The Road to Cooperstown

A Father, Two Sons, and the Journey of a Lifetime

Tom Stanton

Thomas Dunne Books

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Every true baseball fan dreams of visiting Cooperstown. Some make the trip as boys, when the promise of a spot in the lineup with the Yankees or Red Sox or Tigers glows on the horizon, as certain as the sunrise. Some go later in life, long after their Little League years, to glimpse the past, not the future. And still others talk of somedays and of pilgrimages that await.

For Tom Stanton, the trip took nearly three decades.

The dream first grabbed hold of him in 1972, in the era of Vietnam and Watergate and Johnny Bench and the Oakland Athletics. Stanton, then an eleven-year-old Michigan boy who lived for the game, became fascinated by the National Baseball Hall of Fame, the sport's spiritual home, the place to which great players aspire. He plotted ways to convince his father to take him to the famous village along Lake Otsego.

But his plans for that season never materialized. They disappeared in the turmoil caused by his mother's life-threatening illness and his brother's antiwar activities. Still, the dream lingered through the summers that followed. Twenty-nine years later, he invited the two men who had introduced him to the sport, his elderly father and his older brother, to join him on a trip to the Hall. Finally, they embarked on their long-delayed adventure.

The Road to Cooperstown is a true story populated with colorful characters: a philanthropic family that launched the museum and uses its wealth to, among other things, ensure that McDonald's stays out of the turn-of-the-century downtown; the devoted fan who wrote a book to get his hero into the Hall of Fame; the Guyana native who grew up without baseball but comes to the induction ceremony every year; the librarian on a mission to preserve his great-grandfather's memory; the baseball legends who appear suddenly along Main Street; and the dying man who fulfills one of his last wishes on a warm day in spring.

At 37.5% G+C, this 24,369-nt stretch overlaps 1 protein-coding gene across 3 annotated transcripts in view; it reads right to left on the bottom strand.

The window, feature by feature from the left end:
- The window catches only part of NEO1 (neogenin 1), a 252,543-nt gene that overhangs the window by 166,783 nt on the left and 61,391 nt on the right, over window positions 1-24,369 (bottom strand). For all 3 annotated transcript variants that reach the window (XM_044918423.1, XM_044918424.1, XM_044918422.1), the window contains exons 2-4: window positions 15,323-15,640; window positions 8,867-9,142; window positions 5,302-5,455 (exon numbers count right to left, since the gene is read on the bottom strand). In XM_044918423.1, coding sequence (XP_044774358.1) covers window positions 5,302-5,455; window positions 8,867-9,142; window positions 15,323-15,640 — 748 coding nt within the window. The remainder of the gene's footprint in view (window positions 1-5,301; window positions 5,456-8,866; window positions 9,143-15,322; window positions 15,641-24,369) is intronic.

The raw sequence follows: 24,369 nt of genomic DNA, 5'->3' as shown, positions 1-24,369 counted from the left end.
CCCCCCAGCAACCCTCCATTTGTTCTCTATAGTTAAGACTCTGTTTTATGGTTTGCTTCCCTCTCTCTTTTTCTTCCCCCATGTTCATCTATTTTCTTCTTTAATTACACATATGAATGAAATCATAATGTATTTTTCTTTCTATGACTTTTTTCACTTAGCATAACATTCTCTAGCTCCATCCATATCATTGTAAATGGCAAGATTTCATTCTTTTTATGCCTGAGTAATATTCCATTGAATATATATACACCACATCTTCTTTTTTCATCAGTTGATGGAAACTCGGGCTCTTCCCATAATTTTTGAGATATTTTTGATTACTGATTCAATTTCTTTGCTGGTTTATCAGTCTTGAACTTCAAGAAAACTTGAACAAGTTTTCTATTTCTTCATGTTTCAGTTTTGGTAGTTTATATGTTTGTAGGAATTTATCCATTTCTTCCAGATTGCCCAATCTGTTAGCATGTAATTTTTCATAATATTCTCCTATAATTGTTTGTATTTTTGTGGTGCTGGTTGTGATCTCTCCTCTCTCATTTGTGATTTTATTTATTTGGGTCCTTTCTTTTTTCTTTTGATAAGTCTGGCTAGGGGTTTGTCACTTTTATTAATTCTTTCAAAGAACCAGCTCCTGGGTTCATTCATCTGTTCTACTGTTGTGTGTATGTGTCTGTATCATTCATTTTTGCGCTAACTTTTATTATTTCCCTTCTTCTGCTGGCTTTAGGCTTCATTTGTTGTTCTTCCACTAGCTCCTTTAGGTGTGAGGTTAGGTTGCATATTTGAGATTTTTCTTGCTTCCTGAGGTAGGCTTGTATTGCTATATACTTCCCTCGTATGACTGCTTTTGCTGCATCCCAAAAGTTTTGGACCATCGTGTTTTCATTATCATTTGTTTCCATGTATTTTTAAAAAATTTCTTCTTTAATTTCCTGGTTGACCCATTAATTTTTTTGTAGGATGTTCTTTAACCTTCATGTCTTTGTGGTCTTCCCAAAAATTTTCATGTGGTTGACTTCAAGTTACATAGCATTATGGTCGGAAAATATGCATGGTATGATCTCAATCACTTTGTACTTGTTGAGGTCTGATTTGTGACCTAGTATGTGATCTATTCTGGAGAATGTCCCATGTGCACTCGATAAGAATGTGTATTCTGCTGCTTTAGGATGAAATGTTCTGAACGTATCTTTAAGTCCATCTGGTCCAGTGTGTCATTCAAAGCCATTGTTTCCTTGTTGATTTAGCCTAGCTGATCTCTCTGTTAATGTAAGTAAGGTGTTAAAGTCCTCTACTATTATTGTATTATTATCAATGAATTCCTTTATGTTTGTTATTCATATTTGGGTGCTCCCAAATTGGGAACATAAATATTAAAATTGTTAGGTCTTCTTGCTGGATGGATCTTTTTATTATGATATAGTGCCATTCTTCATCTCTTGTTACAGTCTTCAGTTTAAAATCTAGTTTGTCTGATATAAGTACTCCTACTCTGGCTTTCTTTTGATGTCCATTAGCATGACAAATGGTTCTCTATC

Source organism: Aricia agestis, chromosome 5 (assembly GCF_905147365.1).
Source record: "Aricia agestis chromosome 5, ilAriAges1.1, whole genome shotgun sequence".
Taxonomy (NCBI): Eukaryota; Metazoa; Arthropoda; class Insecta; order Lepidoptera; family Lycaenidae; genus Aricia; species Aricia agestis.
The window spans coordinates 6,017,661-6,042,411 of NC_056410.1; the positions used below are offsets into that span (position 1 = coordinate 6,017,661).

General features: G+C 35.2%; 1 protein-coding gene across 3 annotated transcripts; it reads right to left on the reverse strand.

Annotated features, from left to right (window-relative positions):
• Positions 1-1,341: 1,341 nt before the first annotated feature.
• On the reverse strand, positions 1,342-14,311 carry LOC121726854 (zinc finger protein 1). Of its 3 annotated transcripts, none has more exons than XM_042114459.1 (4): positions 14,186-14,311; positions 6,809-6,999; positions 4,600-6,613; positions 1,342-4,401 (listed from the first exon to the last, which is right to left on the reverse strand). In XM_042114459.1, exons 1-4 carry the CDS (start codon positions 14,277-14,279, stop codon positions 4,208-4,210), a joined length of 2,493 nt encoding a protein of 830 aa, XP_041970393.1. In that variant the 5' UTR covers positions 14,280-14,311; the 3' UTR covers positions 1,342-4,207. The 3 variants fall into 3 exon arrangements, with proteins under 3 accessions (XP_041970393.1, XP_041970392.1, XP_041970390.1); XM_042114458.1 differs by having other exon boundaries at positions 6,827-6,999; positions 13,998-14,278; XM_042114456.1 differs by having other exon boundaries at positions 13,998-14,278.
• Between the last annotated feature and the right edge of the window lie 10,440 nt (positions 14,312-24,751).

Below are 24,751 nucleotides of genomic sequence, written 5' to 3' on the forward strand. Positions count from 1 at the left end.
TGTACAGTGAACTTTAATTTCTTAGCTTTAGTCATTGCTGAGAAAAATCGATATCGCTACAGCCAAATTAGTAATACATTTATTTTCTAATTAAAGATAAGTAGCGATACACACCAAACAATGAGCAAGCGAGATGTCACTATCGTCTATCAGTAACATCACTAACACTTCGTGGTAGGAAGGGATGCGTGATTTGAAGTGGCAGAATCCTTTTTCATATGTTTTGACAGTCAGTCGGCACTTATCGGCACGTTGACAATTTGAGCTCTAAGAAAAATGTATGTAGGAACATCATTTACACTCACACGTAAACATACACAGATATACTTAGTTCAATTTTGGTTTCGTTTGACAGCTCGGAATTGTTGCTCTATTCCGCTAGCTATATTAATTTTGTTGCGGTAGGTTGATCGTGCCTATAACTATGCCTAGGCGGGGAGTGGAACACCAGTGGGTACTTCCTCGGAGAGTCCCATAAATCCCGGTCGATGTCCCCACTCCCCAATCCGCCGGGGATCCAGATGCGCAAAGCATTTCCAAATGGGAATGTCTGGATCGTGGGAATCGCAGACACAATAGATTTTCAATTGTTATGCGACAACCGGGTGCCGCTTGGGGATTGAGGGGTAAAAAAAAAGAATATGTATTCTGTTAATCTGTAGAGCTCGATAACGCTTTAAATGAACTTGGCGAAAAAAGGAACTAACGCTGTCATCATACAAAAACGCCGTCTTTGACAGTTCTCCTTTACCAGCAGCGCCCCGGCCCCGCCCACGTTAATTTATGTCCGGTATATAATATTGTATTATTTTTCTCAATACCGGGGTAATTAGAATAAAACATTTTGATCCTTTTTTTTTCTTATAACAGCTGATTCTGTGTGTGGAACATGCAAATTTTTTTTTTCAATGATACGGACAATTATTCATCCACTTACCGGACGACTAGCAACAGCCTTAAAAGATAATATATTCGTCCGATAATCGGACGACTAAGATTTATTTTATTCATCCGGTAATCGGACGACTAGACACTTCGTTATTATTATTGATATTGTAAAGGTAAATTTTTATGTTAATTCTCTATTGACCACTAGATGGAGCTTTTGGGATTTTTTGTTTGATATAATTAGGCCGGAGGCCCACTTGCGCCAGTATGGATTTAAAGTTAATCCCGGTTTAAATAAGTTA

As he did with his award-winning book, The Final Season, Tom Stanton again tells a magical tale of fathers, brothers, and baseball heroes certain to resonate with sports fans everywhere. This adventure, though brief, provides a true bonding experience that is the heart of a sweet, one-of-a-kind book about baseball, family, the Hall of Fame, and the town with which it shares a rich heritage.

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Book Excerpts

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Chapter One

Spring 1972: Cobb's Birthday

My father, Joseph Stankiewicz, was born in 1920, the same year Carl Mays accidentally killed Cleveland infielder Ray Chapman by beaning him with a fastball. My mother, Betty Muse, arrived two seasons later, days after Wally Pipp and teammate Babe Ruth went at it in the dugout. But please don't read into those associations. There is no correlation. Mom was feisty, not violent, and Dad, though stubborn, certainly would have relinquished the inside of the plate rather than take a ball to the head.

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About the Author

Tom Stanton

Tom Stanton has been a journalist for twenty-five years. His previous book, The Final Season, received the Casey and Dave Moore awards, for best baseball book of the year. A former professor at the University of Detroit Mercy, Stanton was the recipient of a Michigan Journalism Fellowship. He lives in New Baltimore, Michigan, with his wife, Beth, and their three sons.

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Tom Stanton

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The Road to Cooperstown
A Father, Two Sons, and the Journey of a Lifetime
Tom Stanton

e-Book Agency

e-Book Agency
St. Martin's Press
Thomas Dunne Books
June 2003
e-Book Agency
ISBN: 9781429981132
ISBN10: 142998113X
272 pages
$7.99
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